Summers correctly points out that the district court failed to properly apply the relevant substantive law. In determining whether Summers was a qualified individual with a disability, the district court incorrectly assumed that Summers had to satisfy all three prongs of the disability definition in order to be a qualified individual with a disability. The district court stated:
Since plaintiff has failed to demonstrate that he suffers from an impairment which substantially limits a major life function, he has failed to show that he is a qualified individual with a disability under the ADA, and thus has failed to state a prima facie case of discrimination.
Therefore there is no need to reach the issues as to whether plaintiff established a record of his impairment or whether he was regarded as having an impairment, and even assuming that plaintiff was a qualified individual with a disability, defendant has asserted the affirmative defense of business necessity.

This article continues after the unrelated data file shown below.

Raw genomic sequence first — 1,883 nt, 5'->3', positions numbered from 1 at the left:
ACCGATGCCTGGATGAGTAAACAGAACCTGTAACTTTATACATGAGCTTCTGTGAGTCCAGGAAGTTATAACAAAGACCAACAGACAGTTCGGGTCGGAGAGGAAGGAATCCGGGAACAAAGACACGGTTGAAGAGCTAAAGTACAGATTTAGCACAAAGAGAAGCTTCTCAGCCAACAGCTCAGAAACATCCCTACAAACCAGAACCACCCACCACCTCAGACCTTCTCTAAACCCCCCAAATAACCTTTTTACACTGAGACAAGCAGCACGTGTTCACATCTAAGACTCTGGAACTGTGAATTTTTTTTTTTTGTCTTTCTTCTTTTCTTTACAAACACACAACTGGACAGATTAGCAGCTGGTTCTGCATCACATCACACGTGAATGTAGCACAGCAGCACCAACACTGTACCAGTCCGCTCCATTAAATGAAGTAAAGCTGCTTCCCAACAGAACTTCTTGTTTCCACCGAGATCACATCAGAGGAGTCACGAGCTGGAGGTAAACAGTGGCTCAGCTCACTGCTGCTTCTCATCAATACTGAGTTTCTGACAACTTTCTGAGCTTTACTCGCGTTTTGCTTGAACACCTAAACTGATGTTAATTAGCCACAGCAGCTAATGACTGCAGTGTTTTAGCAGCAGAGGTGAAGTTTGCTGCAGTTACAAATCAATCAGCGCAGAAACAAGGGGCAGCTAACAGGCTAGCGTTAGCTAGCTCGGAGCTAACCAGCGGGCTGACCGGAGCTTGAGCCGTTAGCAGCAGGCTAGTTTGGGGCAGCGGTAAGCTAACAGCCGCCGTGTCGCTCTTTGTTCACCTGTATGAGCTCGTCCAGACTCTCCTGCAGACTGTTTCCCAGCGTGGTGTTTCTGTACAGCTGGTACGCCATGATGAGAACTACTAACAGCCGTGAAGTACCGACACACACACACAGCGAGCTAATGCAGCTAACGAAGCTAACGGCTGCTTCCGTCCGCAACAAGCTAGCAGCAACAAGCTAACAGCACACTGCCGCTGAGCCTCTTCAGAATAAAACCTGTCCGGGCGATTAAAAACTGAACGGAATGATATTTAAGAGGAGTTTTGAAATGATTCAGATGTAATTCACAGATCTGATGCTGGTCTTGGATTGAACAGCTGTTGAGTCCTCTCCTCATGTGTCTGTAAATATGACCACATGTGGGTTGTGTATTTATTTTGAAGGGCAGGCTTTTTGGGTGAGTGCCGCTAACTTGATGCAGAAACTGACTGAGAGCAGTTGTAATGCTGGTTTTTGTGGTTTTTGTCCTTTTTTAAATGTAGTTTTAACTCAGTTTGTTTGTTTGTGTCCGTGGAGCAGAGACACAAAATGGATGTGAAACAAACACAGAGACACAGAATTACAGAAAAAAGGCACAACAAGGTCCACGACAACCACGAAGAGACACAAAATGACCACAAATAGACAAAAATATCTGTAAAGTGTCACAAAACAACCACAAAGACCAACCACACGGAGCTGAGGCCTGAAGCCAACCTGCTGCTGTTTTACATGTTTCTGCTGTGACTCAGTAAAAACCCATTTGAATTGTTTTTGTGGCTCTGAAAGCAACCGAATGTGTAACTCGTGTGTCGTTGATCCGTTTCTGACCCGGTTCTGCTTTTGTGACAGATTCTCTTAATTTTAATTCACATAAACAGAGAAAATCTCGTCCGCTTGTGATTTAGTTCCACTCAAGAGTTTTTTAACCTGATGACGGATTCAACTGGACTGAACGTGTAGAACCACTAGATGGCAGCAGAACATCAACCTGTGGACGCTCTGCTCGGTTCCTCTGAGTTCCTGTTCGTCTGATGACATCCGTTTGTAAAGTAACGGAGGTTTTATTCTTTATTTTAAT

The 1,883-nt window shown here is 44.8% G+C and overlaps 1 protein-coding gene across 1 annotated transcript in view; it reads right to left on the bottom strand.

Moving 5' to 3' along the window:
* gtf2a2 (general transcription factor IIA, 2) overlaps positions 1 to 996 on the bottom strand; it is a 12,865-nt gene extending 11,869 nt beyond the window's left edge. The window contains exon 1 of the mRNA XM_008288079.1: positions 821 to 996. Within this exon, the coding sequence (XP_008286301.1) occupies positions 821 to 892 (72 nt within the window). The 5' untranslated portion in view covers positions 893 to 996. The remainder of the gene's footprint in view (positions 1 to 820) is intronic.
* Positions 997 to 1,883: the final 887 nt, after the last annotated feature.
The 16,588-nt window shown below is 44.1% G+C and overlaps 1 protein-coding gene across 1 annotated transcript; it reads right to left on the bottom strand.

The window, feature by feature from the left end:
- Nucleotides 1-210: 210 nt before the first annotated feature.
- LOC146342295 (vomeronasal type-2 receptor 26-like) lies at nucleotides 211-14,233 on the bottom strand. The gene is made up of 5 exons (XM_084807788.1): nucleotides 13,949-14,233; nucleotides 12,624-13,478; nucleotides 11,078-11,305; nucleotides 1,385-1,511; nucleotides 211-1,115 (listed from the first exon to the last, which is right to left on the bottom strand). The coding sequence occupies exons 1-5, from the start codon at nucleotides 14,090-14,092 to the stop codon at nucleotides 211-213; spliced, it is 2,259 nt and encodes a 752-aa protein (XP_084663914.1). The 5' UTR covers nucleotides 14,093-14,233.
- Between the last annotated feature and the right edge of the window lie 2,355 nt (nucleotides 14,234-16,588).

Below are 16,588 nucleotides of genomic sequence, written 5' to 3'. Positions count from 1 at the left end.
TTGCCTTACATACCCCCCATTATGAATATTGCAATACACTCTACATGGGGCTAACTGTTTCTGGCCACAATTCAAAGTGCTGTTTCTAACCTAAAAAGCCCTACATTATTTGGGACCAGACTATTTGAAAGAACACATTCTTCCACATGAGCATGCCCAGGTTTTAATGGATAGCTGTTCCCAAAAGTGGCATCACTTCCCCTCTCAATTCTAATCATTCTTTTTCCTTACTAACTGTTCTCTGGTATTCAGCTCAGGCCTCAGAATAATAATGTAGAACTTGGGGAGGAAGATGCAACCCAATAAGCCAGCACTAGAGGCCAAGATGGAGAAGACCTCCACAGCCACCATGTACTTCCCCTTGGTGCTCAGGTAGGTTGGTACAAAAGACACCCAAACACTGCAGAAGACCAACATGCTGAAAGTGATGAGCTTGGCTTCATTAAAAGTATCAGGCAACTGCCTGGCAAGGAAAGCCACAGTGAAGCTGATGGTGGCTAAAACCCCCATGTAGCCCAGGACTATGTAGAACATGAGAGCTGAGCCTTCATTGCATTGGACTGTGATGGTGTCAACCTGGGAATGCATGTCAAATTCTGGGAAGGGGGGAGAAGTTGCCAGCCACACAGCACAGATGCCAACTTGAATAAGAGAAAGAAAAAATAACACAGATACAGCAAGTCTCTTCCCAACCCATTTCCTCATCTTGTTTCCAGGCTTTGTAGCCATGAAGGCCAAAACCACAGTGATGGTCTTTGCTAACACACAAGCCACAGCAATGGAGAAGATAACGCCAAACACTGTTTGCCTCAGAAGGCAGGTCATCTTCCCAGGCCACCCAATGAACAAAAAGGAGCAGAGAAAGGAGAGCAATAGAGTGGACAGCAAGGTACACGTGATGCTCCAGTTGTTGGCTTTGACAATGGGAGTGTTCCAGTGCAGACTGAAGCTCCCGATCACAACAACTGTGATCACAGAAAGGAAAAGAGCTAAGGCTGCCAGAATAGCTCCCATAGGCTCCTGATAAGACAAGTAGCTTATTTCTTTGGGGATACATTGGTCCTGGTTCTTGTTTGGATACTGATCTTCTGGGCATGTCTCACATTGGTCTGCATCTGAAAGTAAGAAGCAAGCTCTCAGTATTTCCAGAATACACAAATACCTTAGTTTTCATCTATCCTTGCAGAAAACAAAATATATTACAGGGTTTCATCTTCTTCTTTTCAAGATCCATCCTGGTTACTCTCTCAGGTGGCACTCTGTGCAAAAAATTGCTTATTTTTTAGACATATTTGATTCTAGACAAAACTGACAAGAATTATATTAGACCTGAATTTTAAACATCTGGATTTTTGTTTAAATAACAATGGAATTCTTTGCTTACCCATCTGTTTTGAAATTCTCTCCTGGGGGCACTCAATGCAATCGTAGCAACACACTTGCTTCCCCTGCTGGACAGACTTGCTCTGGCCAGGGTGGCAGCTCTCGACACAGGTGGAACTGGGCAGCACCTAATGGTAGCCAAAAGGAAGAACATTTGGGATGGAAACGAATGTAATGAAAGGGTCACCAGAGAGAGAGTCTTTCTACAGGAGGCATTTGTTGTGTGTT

The definition of disability as used in 42 U.S.C. § 12102(2) is in the disjunctive; a person need fit only one of the three definitions to be disabled for the purposes of the ADA.3 However, there is no need for a remand to apply the correct test, because we hold that Teichert reasonably accommodated any disability that Summers may have had. Indeed, we need not reach the issue of whether Summers was disabled, because our holding would be the same whether or not Summers had a disability.